Asking policy makers to shift gear and link education with employability, Chief Minister, Mufti Mohammad Sayeed, Tuesday called for broadening the scope of academic activities at North and South Campuses of the University of Kashmir (KU) at Baramulla and Anantnag so that they serve as full-fledged centres of higher learning. He said satellite campuses have been lacking vibrancy for a pretty long time, for which urgent steps are required to be taken to infuse new life so that they make youngsters ready for ever-expanding job market. “These campuses are KU’s arms. Even after so many years, academic activities at North and South campuses are at low ebb,” he observed. The Chief Minister said this after inaugurating the Science & Technology Block of the College of Engineering at Zakura Campus, here today. Minister for Education, Naeem Akhtar, Advisor to the Chief Minister, Prof. Amitabh Mattoo and the Vice Chancellor KU, Prof. Khurshid Iqbal Andrabi, were present on the occasion. Asking the youngsters to brace up for cutthroat competition in the field of education, Mufti Sayeed asked the Education Minister, Advisor and the VC KU to put their heads together and frame a concept plan to optimally utilize prime land that has been provided to Kashmir University to establish its North and South Campuses. “We have to make best use of the offsite campuses. KU has to be a pioneer in quality education so that we prepare a market-oriented human resource,” he said, while asking the academicians present in the gathering to take ownership of building capacities of our young and talented youth. Highlighting the emerging demand for top quality engineers, the Chief Minister urged the Vice Chancellor to include market-driven streams in the college’s curriculum. He said with the state witnessing a construction boom, the requirement for engineers is bound to grow. “I would like to see in near future a state-of-the-art engineering university emerges on the state’s horizon he hoped. Asking the Kashmir University to conceive a model institute in skill development, the Chief Minister noted with concern the dwindling interest of young artisans in world-famous handicraft industry, which sustained the state’s economy during difficult times. He cited the example of countries like Germany, which have taken a lead in the field of skill development. The Chief Minister observed that handicraft is threatening to become a part-time activity because of diminishing returns. “If anyone has given us global identity, it is our handicraft. We face the challenge of reviving this activity, for which skill development institutes can play a pivotal role in craft entrepreneurship,” he added. Describing universities as caretaker of state’s greatest asset, Mufti Sayeed urged upon the premier institutes to fully utilize the financial assistance and grants provided by MHRD under various Central schemes, in particular those provided for development of infrastructure in offsite campuses. The Chief Minister observed that institutes of higher learning should take a leaf out of benchmark universities and restructure its teacher-student ratio so that individual attention is paid to low-performing students. The Minister for Education, in his address, said he was pleased that importance of education had caught the imagination of the people. He said with job market becoming ever more competitive, we have to take J&K into an era where our postgraduates and graduates do not become disabled certificate-holders. “Both Kashmir and Jammu universities have to assume the significant role of knowledge leaders and job facilitators,” he stressed. Speaking on the occasion, Prof. Mattoo said the Chief Minister had tasked him to prepare a concept paper on granting financial autonomy to the universities. Keeping in view the infrastructure boom worldwide and the demand for civil engineers, he urged upon KU VC to offer civil engineering stream to the students at the newly-established College of Engineering. The Science & Technology Block of College of Engineering, which is the only engineering college in the government sector in the valley, has been constructed in two years at a cost of Rs. 6.5 crore. With the addition of the new block, the college will have facilities of six more classrooms and eight new laboratories, which will pave way for introduction of new engineering streams. Presently, the college of engineering is offering B.Tech courses in electronics, mechanical and electrical engineering.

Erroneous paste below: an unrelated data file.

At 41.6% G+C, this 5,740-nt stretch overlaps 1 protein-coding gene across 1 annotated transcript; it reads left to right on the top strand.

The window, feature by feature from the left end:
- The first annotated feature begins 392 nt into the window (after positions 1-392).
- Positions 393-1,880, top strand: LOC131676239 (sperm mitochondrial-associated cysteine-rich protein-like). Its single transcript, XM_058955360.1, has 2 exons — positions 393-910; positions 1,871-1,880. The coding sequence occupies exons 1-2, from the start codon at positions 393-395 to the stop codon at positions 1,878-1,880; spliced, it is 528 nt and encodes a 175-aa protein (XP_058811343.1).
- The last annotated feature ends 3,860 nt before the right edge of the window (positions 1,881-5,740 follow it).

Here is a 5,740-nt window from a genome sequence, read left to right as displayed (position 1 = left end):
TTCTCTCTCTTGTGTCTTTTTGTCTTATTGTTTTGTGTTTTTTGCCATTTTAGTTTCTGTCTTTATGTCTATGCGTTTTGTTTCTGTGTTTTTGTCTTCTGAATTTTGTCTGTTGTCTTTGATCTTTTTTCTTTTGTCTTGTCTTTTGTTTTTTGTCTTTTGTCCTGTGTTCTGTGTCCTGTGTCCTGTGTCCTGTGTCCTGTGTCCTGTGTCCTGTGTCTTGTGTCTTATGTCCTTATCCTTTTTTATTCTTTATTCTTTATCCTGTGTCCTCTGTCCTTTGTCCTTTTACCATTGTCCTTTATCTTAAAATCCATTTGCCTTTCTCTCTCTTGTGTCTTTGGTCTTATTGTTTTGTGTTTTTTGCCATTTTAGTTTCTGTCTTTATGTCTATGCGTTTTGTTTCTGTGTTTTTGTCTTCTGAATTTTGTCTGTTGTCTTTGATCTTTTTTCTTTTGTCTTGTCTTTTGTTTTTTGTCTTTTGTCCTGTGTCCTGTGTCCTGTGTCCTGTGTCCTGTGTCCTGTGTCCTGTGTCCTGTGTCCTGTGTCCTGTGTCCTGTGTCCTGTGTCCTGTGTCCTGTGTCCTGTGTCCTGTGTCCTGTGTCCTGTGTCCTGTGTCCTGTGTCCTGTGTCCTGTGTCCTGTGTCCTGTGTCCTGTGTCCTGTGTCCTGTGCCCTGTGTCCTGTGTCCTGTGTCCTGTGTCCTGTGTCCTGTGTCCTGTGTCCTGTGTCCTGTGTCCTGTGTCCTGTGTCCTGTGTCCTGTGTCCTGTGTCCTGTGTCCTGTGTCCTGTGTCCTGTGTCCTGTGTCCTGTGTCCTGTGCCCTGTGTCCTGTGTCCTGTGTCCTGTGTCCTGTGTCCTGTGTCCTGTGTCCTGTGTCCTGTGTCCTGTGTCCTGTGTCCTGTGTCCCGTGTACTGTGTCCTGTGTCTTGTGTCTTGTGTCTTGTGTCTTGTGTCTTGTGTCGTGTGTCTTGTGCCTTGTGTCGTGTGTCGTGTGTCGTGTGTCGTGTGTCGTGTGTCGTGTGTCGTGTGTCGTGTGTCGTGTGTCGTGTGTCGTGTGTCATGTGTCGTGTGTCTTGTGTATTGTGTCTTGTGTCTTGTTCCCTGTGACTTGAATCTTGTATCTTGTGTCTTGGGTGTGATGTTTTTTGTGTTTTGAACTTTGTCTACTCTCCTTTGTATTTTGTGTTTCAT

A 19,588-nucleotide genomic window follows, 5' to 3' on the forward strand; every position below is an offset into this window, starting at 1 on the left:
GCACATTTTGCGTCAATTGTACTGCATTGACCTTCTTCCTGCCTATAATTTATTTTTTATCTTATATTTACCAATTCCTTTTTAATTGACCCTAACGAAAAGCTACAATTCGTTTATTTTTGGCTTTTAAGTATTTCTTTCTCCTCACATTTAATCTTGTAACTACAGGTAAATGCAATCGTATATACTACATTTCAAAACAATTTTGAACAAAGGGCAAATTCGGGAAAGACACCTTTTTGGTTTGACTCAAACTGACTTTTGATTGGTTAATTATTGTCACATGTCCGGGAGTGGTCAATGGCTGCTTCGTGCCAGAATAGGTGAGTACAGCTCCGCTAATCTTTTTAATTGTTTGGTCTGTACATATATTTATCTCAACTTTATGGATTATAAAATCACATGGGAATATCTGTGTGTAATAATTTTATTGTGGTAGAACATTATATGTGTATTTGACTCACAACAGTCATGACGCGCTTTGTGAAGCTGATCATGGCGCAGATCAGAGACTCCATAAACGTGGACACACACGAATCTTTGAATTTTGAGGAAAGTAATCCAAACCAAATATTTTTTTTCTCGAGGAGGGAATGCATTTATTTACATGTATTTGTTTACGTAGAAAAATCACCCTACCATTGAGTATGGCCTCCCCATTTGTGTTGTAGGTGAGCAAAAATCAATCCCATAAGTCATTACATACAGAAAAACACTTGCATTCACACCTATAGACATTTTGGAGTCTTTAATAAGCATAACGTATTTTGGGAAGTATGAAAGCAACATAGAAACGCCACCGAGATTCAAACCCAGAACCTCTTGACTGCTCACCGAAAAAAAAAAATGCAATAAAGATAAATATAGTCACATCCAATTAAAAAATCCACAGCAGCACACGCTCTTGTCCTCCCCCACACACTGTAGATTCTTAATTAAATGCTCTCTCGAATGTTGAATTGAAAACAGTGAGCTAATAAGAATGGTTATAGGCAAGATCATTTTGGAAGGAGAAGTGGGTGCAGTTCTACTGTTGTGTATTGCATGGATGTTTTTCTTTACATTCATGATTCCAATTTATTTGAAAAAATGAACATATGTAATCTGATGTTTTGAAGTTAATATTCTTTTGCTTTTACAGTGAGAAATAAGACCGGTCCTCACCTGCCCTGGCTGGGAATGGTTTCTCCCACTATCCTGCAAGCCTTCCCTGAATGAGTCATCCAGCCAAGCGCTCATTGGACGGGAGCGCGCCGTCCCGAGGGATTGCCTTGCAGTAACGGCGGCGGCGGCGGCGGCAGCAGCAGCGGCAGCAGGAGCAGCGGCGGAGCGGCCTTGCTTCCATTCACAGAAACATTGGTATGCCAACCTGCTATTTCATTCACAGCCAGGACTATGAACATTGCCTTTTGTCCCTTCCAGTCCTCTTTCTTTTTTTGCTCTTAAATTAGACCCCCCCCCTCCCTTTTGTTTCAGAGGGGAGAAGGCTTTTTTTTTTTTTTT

2015 Kashmir Despatch